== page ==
Lower Tracheal and Carinal Lesions

Tumors of the lower trachea and carina are best approached through a high right posterolateral thoraco-tomy (Figure 23-7). This is particularly true for tumors of the carina and for more extensive tumors of the lower trachea. I prefer this approach for tumors of the lower trachea of any complexity, although benign stenoses and simple tumors at this level are approached anteriorly. Pearson and colleagues prefer a median sternotomy,5 whereas Perelman,6 who initially favored the transsternal approach to mainstem bronchial fis-tulae, prefers right thoracotomy for lower tracheal and carinal tumors. Perelman has also largely abandoned the transsternal approach for fistulae. For special cases, one must keep in mind both the J-shaped trap door incision (see Figure 23-3B), a "T" extension from median sternotomy (see Figure 23-3C), and bilateral thoracotomy (Figure 23-8).

figure 23-6 Transmediastinal approach to the entire trachea. The sternum is fully divided, as shown in Figure 23-3C. A, The anterior pericardium is opened vertically between the superior vena cava and the aorta. The posterior pericardium is similarly opened (dashed linej. B, Retraction of the vena cava and aorta exposes a quadrilateral space in which the lower trachea and carina are seen. A tape around the brachiocephalic artery and vein helps exposure. The right pulmonary artery lies just below the carina.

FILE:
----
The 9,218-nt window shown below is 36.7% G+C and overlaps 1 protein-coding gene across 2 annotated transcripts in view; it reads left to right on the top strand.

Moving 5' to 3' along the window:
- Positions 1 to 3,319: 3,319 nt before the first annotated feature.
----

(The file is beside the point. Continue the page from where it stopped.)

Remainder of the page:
figure 23-6 Transmediastinal approach to the entire trachea. The sternum is fully divided, as shown in Figure 23-3C. A, The anterior pericardium is opened vertically between the superior vena cava and the aorta. The posterior pericardium is similarly opened (dashed linej. B, Retraction of the vena cava and aorta exposes a quadrilateral space in which the lower trachea and carina are seen. A tape around the brachiocephalic artery and vein helps exposure. The right pulmonary artery lies just below the carina.

Formerly, when a right thoracotomy was elected for resection of a tumor of greater length in the lower trachea, the patient's right arm was draped into the field and the neck also prepared. This permits access, with some difficulty, for laryngeal release, by swinging the arm to the side and laterally tilting the operating table to a more horizontal position. Laryngeal release is now used only where the lesion reaches up to midtrachea, since it has not been found to provide increased mobility for reconstruction of the lower trachea or carina (see Chapter 29, "Carinal Reconstruction").

Left posterolateral thoracotomy may be used for treating a tumor that involves the carina as well as the left main bronchus to such extent that the left lung cannot be salvaged. It is quite possible to perform left pneumonectomy, excise the carina (see Chapter 29,"Carinal Reconstruction"), and perform end-to-end anastomosis between the trachea and the right main bronchus beneath the aortic arch from the left side. Tracheal excision must be very limited when this approach is used. Swinging the arch of the aorta forward from the left after dividing four upper intercostal arteries, as described by Bjork,7 does not provide good access for tracheal procedures.8